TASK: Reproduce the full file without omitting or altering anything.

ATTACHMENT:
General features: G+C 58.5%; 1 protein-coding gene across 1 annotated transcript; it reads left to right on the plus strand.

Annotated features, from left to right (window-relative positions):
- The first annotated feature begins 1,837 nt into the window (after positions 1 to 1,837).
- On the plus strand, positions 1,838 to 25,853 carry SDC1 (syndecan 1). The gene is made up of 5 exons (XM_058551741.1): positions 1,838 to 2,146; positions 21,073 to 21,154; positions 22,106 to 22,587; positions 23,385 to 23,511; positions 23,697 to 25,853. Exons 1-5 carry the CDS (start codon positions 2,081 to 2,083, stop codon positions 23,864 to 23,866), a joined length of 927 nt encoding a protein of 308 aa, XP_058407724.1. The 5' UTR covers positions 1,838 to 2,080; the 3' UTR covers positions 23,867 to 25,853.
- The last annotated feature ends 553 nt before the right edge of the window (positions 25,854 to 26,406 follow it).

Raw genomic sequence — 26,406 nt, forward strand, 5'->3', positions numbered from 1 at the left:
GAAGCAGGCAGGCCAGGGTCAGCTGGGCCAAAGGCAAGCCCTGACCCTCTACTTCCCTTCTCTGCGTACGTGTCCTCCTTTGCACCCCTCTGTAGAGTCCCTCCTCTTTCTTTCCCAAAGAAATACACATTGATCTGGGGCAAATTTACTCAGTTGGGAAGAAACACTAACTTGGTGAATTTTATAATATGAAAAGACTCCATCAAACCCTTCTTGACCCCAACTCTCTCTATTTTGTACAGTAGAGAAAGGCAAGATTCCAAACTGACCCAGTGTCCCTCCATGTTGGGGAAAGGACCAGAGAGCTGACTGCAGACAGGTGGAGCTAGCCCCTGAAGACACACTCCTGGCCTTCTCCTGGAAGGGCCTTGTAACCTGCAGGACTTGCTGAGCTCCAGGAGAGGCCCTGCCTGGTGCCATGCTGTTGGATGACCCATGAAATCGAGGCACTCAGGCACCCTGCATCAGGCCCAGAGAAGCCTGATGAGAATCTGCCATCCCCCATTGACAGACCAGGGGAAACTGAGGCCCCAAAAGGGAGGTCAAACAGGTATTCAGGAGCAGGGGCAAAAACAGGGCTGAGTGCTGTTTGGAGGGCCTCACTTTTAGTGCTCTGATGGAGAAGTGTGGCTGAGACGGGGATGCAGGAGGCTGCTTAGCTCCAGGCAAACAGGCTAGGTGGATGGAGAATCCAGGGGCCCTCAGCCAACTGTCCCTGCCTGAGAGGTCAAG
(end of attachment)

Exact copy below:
General features: G+C 58.5%; 1 protein-coding gene across 1 annotated transcript; it reads left to right on the plus strand.

Annotated features, from left to right (window-relative positions):
- The first annotated feature begins 1,837 nt into the window (after positions 1 to 1,837).
- On the plus strand, positions 1,838 to 25,853 carry SDC1 (syndecan 1). The gene is made up of 5 exons (XM_058551741.1): positions 1,838 to 2,146; positions 21,073 to 21,154; positions 22,106 to 22,587; positions 23,385 to 23,511; positions 23,697 to 25,853. Exons 1-5 carry the CDS (start codon positions 2,081 to 2,083, stop codon positions 23,864 to 23,866), a joined length of 927 nt encoding a protein of 308 aa, XP_058407724.1. The 5' UTR covers positions 1,838 to 2,080; the 3' UTR covers positions 23,867 to 25,853.
- The last annotated feature ends 553 nt before the right edge of the window (positions 25,854 to 26,406 follow it).

Raw genomic sequence — 26,406 nt, forward strand, 5'->3', positions numbered from 1 at the left:
GAAGCAGGCAGGCCAGGGTCAGCTGGGCCAAAGGCAAGCCCTGACCCTCTACTTCCCTTCTCTGCGTACGTGTCCTCCTTTGCACCCCTCTGTAGAGTCCCTCCTCTTTCTTTCCCAAAGAAATACACATTGATCTGGGGCAAATTTACTCAGTTGGGAAGAAACACTAACTTGGTGAATTTTATAATATGAAAAGACTCCATCAAACCCTTCTTGACCCCAACTCTCTCTATTTTGTACAGTAGAGAAAGGCAAGATTCCAAACTGACCCAGTGTCCCTCCATGTTGGGGAAAGGACCAGAGAGCTGACTGCAGACAGGTGGAGCTAGCCCCTGAAGACACACTCCTGGCCTTCTCCTGGAAGGGCCTTGTAACCTGCAGGACTTGCTGAGCTCCAGGAGAGGCCCTGCCTGGTGCCATGCTGTTGGATGACCCATGAAATCGAGGCACTCAGGCACCCTGCATCAGGCCCAGAGAAGCCTGATGAGAATCTGCCATCCCCCATTGACAGACCAGGGGAAACTGAGGCCCCAAAAGGGAGGTCAAACAGGTATTCAGGAGCAGGGGCAAAAACAGGGCTGAGTGCTGTTTGGAGGGCCTCACTTTTAGTGCTCTGATGGAGAAGTGTGGCTGAGACGGGGATGCAGGAGGCTGCTTAGCTCCAGGCAAACAGGCTAGGTGGATGGAGAATCCAGGGGCCCTCAGCCAACTGTCCCTGCCTGAGAGGTCAAG